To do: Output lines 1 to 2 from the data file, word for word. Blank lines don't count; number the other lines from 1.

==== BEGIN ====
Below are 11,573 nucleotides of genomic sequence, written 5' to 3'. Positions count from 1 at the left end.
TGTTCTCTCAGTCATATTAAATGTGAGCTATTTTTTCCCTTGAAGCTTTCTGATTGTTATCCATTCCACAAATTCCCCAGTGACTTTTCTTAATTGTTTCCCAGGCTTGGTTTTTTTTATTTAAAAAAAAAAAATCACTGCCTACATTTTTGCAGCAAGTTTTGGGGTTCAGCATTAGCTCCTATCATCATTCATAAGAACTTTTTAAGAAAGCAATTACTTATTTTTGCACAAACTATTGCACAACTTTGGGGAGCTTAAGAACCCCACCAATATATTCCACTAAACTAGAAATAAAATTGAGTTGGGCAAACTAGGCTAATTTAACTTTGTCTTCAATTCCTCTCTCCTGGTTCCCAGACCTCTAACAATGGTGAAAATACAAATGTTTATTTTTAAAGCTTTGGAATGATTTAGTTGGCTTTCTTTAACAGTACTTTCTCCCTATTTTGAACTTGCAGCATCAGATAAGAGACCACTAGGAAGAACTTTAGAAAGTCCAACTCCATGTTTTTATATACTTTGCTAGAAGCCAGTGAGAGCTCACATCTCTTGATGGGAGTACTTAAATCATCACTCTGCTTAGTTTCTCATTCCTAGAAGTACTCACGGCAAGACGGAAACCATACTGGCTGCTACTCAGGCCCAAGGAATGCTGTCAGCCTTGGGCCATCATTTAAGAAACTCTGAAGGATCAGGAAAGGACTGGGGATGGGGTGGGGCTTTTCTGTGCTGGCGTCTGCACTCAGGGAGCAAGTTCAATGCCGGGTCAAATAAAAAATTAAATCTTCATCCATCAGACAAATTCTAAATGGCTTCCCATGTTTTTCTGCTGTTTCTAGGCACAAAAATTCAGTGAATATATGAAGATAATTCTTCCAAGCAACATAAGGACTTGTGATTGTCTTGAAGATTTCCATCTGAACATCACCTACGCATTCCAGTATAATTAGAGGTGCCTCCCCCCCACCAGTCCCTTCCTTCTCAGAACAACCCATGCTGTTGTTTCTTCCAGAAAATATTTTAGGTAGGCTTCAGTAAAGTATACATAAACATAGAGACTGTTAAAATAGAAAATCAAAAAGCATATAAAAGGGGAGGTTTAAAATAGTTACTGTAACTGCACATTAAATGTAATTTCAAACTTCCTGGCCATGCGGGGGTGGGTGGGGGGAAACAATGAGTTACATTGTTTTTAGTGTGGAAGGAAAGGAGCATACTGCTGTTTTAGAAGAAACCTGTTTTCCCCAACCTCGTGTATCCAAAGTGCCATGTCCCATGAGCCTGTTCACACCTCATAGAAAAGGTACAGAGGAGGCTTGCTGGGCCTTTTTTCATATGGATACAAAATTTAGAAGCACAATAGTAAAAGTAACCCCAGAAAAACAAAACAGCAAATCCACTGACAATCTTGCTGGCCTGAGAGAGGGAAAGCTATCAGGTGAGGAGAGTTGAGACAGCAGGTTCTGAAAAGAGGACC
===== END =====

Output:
Below are 11,573 nucleotides of genomic sequence, written 5' to 3'. Positions count from 1 at the left end.
TGTTCTCTCAGTCATATTAAATGTGAGCTATTTTTTCCCTTGAAGCTTTCTGATTGTTATCCATTCCACAAATTCCCCAGTGACTTTTCTTAATTGTTTCCCAGGCTTGGTTTTTTTTATTTAAAAAAAAAAAATCACTGCCTACATTTTTGCAGCAAGTTTTGGGGTTCAGCATTAGCTCCTATCATCATTCATAAGAACTTTTTAAGAAAGCAATTACTTATTTTTGCACAAACTATTGCACAACTTTGGGGAGCTTAAGAACCCCACCAATATATTCCACTAAACTAGAAATAAAATTGAGTTGGGCAAACTAGGCTAATTTAACTTTGTCTTCAATTCCTCTCTCCTGGTTCCCAGACCTCTAACAATGGTGAAAATACAAATGTTTATTTTTAAAGCTTTGGAATGATTTAGTTGGCTTTCTTTAACAGTACTTTCTCCCTATTTTGAACTTGCAGCATCAGATAAGAGACCACTAGGAAGAACTTTAGAAAGTCCAACTCCATGTTTTTATATACTTTGCTAGAAGCCAGTGAGAGCTCACATCTCTTGATGGGAGTACTTAAATCATCACTCTGCTTAGTTTCTCATTCCTAGAAGTACTCACGGCAAGACGGAAACCATACTGGCTGCTACTCAGGCCCAAGGAATGCTGTCAGCCTTGGGCCATCATTTAAGAAACTCTGAAGGATCAGGAAAGGACTGGGGATGGGGTGGGGCTTTTCTGTGCTGGCGTCTGCACTCAGGGAGCAAGTTCAATGCCGGGTCAAATAAAAAATTAAATCTTCATCCATCAGACAAATTCTAAATGGCTTCCCATGTTTTTCTGCTGTTTCTAGGCACAAAAATTCAGTGAATATATGAAGATAATTCTTCCAAGCAACATAAGGACTTGTGATTGTCTTGAAGATTTCCATCTGAACATCACCTACGCATTCCAGTATAATTAGAGGTGCCTCCCCCCCACCAGTCCCTTCCTTCTCAGAACAACCCATGCTGTTGTTTCTTCCAGAAAATATTTTAGGTAGGCTTCAGTAAAGTATACATAAACATAGAGACTGTTAAAATAGAAAATCAAAAAGCATATAAAAGGGGAGGTTTAAAATAGTTACTGTAACTGCACATTAAATGTAATTTCAAACTTCCTGGCCATGCGGGGGTGGGTGGGGGGAAACAATGAGTTACATTGTTTTTAGTGTGGAAGGAAAGGAGCATACTGCTGTTTTAGAAGAAACCTGTTTTCCCCAACCTCGTGTATCCAAAGTGCCATGTCCCATGAGCCTGTTCACACCTCATAGAAAAGGTACAGAGGAGGCTTGCTGGGCCTTTTTTCATATGGATACAAAATTTAGAAGCACAATAGTAAAAGTAACCCCAGAAAAACAAAACAGCAAATCCACTGACAATCTTGCTGGCCTGAGAGAGGGAAAGCTATCAGGTGAGGAGAGTTGAGACAGCAGGTTCTGAAAAGAGGACC